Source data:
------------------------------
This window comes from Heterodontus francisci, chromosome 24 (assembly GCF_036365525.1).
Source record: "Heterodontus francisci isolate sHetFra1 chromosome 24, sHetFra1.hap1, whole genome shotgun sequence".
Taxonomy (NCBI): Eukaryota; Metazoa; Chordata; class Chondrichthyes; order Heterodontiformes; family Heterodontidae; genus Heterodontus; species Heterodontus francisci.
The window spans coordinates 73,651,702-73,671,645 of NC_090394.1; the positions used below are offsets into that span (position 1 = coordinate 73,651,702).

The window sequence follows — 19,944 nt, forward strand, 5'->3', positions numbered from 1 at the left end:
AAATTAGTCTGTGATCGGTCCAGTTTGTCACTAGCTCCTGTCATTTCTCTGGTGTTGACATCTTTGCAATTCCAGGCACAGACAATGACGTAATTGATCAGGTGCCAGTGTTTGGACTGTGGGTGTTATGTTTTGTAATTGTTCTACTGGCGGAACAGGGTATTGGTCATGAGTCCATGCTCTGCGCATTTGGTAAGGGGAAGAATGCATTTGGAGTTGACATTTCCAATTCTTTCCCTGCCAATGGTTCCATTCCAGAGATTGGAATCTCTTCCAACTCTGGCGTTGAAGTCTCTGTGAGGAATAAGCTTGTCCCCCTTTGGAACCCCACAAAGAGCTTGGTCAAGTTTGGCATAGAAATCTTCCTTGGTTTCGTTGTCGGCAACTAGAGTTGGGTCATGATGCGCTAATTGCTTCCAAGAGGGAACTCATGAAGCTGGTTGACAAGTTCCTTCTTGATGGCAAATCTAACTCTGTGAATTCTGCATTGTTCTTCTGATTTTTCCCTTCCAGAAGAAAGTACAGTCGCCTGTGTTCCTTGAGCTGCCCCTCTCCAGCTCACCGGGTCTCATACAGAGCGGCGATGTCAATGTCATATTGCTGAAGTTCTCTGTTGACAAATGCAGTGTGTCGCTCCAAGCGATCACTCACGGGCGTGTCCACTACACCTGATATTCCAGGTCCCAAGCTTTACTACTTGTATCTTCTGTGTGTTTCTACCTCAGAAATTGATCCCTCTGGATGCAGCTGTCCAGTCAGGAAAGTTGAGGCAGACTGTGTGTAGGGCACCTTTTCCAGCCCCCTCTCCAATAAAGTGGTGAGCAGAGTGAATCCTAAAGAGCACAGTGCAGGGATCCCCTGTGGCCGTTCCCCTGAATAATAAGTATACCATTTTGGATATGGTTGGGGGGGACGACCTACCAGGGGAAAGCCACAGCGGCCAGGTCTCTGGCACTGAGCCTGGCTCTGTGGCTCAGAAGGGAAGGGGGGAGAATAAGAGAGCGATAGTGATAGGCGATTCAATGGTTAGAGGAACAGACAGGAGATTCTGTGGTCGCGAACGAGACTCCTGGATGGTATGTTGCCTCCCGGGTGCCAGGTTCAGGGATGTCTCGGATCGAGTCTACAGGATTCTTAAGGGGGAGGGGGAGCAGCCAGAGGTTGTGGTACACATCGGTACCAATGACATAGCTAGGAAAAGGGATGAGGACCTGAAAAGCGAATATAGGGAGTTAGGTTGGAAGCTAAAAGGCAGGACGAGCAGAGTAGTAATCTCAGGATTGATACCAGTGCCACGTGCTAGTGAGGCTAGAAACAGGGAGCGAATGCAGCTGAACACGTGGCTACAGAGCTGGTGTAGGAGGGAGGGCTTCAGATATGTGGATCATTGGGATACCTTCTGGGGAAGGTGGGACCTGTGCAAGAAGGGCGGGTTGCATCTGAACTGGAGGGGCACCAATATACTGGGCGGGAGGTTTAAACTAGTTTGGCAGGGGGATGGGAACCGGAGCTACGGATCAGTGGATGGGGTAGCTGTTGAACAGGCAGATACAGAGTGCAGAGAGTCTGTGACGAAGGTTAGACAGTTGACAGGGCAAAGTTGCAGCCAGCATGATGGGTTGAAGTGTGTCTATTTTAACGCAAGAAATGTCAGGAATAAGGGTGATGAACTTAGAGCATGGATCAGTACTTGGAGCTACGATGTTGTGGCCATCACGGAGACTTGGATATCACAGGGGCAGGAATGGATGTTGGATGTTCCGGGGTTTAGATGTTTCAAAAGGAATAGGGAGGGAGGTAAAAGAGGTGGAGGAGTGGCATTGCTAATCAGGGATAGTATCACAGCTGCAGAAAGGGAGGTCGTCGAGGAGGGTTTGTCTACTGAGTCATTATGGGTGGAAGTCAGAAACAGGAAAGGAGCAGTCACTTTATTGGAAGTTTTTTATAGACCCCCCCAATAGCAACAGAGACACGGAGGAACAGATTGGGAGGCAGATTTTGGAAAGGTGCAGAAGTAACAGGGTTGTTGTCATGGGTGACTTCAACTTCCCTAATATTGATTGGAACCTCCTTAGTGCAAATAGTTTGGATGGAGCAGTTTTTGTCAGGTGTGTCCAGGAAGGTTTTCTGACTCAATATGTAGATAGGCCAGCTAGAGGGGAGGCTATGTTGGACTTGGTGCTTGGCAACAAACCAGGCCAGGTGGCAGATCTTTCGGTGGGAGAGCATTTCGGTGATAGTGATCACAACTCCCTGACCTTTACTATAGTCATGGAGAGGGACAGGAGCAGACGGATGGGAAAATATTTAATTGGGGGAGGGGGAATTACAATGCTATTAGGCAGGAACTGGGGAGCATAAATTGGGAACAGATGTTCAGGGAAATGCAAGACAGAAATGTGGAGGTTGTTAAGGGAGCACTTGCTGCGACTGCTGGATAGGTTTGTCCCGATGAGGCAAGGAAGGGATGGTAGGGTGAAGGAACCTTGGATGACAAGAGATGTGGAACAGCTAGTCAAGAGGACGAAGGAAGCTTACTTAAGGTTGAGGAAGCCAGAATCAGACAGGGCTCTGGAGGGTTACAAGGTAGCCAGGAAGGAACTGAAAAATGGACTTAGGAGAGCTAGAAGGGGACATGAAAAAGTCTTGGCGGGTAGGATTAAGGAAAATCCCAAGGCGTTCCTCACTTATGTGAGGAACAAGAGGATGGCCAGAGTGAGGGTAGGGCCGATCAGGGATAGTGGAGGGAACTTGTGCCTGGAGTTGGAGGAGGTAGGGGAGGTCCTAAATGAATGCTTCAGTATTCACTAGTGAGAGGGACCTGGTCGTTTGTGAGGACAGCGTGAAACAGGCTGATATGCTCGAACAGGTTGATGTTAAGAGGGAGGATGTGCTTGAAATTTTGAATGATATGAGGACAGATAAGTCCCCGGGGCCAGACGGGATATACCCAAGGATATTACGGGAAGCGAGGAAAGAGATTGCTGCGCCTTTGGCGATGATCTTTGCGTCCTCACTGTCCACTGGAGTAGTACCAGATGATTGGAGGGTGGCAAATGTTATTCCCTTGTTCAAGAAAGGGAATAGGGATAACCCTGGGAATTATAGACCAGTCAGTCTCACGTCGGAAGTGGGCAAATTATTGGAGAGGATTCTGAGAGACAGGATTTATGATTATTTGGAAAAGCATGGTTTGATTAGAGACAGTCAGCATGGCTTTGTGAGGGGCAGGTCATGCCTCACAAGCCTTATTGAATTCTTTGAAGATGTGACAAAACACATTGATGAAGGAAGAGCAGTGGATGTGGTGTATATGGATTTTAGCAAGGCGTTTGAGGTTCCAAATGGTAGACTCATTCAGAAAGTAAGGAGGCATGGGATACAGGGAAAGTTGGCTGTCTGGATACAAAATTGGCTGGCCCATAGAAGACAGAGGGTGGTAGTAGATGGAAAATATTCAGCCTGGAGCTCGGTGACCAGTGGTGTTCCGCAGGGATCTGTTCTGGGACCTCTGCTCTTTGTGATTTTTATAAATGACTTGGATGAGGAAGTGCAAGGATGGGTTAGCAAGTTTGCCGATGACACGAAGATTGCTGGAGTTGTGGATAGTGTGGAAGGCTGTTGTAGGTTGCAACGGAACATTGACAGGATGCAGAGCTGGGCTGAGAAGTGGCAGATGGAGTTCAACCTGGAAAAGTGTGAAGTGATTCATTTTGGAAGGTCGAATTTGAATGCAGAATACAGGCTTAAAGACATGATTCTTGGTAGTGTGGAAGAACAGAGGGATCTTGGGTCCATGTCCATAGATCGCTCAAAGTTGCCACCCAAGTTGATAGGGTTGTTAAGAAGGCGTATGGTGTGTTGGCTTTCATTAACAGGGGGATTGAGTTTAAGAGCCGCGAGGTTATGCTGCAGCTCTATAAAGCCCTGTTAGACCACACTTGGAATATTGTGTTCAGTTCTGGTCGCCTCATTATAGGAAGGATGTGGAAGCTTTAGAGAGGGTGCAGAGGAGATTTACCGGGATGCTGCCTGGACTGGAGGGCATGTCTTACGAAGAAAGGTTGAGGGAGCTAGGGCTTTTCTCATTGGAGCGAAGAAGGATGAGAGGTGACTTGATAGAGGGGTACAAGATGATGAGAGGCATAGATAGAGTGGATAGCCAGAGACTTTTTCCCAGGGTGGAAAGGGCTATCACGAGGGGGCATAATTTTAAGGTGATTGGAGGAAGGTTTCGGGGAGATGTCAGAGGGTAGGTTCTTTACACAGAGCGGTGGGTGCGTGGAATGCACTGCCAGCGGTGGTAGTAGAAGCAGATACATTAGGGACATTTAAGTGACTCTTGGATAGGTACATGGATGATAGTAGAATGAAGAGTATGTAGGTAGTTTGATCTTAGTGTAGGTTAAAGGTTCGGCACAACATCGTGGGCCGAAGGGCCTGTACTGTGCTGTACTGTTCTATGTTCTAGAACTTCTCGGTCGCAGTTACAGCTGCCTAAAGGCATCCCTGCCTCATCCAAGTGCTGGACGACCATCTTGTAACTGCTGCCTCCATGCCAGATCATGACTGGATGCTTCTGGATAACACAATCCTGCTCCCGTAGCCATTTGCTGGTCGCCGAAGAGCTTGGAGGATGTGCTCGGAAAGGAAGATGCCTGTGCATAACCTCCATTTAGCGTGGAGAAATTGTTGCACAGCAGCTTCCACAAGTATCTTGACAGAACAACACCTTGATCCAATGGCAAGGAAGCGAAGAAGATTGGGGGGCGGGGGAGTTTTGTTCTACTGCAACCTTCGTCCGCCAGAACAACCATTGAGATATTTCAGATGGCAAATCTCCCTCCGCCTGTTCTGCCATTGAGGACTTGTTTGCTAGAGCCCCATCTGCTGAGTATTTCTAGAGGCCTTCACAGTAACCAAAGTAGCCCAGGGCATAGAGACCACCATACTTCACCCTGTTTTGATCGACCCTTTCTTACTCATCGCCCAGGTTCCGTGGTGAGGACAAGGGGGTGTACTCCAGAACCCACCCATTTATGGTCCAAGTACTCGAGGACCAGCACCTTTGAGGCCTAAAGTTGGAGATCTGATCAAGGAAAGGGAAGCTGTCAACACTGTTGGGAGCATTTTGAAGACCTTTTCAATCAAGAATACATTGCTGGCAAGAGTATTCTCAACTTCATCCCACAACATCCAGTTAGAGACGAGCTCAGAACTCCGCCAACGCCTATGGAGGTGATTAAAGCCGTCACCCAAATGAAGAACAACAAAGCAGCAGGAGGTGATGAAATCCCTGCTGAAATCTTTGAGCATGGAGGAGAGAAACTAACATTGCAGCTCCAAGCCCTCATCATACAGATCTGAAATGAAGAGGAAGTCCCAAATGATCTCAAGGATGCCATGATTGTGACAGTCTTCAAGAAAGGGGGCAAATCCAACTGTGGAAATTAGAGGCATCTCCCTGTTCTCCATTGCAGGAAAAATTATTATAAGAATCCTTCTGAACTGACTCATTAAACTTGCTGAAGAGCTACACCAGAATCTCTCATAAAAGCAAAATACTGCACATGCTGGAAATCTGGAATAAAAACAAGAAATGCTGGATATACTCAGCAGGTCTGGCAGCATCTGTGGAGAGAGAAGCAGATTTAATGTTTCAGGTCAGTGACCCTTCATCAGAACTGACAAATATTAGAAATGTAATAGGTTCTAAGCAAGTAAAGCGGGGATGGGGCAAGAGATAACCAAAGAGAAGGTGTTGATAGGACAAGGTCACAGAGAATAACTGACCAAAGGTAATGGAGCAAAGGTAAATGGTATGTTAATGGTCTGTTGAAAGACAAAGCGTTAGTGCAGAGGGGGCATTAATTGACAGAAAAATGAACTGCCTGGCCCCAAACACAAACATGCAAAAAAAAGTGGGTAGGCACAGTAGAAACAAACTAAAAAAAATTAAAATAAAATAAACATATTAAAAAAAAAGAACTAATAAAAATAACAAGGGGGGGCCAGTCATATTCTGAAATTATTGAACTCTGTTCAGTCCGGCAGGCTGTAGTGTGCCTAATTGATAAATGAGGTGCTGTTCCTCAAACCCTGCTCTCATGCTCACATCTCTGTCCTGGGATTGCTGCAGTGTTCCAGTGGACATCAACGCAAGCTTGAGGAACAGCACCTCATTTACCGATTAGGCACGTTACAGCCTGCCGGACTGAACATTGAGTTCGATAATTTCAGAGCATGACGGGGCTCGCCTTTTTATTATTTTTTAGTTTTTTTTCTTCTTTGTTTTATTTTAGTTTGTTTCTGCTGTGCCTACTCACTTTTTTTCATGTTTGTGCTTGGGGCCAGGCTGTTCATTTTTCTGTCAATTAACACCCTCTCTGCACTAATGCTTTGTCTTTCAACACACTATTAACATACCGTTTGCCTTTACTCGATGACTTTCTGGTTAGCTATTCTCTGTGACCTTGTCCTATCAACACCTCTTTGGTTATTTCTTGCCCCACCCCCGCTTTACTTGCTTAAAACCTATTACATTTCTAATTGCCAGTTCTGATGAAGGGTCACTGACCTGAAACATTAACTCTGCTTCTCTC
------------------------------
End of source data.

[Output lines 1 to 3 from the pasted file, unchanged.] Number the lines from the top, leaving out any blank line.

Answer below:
This window comes from Heterodontus francisci, chromosome 24 (assembly GCF_036365525.1).
Source record: "Heterodontus francisci isolate sHetFra1 chromosome 24, sHetFra1.hap1, whole genome shotgun sequence".
Taxonomy (NCBI): Eukaryota; Metazoa; Chordata; class Chondrichthyes; order Heterodontiformes; family Heterodontidae; genus Heterodontus; species Heterodontus francisci.